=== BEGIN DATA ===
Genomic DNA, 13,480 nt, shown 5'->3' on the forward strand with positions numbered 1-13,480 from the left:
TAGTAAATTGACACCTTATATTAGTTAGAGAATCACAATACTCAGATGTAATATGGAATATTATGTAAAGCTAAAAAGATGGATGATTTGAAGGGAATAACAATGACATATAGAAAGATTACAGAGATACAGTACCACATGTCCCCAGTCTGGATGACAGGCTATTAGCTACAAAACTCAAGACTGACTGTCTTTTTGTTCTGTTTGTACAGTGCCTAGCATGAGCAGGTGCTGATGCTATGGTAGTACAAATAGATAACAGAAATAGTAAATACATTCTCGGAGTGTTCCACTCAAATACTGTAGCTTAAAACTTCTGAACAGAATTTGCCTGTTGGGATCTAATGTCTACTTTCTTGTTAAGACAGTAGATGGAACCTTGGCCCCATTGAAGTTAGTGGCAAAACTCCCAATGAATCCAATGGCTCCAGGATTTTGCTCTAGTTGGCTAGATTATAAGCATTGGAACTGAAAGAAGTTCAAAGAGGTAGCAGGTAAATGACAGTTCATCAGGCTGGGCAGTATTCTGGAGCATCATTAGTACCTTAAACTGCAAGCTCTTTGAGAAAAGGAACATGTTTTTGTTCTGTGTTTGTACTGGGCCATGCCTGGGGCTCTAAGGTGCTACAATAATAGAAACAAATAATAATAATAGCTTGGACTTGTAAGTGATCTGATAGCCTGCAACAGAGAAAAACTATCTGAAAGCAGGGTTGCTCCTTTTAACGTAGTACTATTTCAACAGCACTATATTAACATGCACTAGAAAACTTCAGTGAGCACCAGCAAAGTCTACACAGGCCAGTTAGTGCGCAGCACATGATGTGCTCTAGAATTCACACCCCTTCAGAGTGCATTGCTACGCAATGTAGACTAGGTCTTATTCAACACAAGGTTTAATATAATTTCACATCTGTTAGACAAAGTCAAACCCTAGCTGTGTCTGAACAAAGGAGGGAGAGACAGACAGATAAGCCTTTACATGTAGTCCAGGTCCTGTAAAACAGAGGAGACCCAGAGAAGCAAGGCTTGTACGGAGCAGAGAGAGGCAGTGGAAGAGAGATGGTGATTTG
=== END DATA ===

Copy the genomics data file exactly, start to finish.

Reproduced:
Genomic DNA, 13,480 nt, shown 5'->3' on the forward strand with positions numbered 1-13,480 from the left:
TAGTAAATTGACACCTTATATTAGTTAGAGAATCACAATACTCAGATGTAATATGGAATATTATGTAAAGCTAAAAAGATGGATGATTTGAAGGGAATAACAATGACATATAGAAAGATTACAGAGATACAGTACCACATGTCCCCAGTCTGGATGACAGGCTATTAGCTACAAAACTCAAGACTGACTGTCTTTTTGTTCTGTTTGTACAGTGCCTAGCATGAGCAGGTGCTGATGCTATGGTAGTACAAATAGATAACAGAAATAGTAAATACATTCTCGGAGTGTTCCACTCAAATACTGTAGCTTAAAACTTCTGAACAGAATTTGCCTGTTGGGATCTAATGTCTACTTTCTTGTTAAGACAGTAGATGGAACCTTGGCCCCATTGAAGTTAGTGGCAAAACTCCCAATGAATCCAATGGCTCCAGGATTTTGCTCTAGTTGGCTAGATTATAAGCATTGGAACTGAAAGAAGTTCAAAGAGGTAGCAGGTAAATGACAGTTCATCAGGCTGGGCAGTATTCTGGAGCATCATTAGTACCTTAAACTGCAAGCTCTTTGAGAAAAGGAACATGTTTTTGTTCTGTGTTTGTACTGGGCCATGCCTGGGGCTCTAAGGTGCTACAATAATAGAAACAAATAATAATAATAGCTTGGACTTGTAAGTGATCTGATAGCCTGCAACAGAGAAAAACTATCTGAAAGCAGGGTTGCTCCTTTTAACGTAGTACTATTTCAACAGCACTATATTAACATGCACTAGAAAACTTCAGTGAGCACCAGCAAAGTCTACACAGGCCAGTTAGTGCGCAGCACATGATGTGCTCTAGAATTCACACCCCTTCAGAGTGCATTGCTACGCAATGTAGACTAGGTCTTATTCAACACAAGGTTTAATATAATTTCACATCTGTTAGACAAAGTCAAACCCTAGCTGTGTCTGAACAAAGGAGGGAGAGACAGACAGATAAGCCTTTACATGTAGTCCAGGTCCTGTAAAACAGAGGAGACCCAGAGAAGCAAGGCTTGTACGGAGCAGAGAGAGGCAGTGGAAGAGAGATGGTGATTTG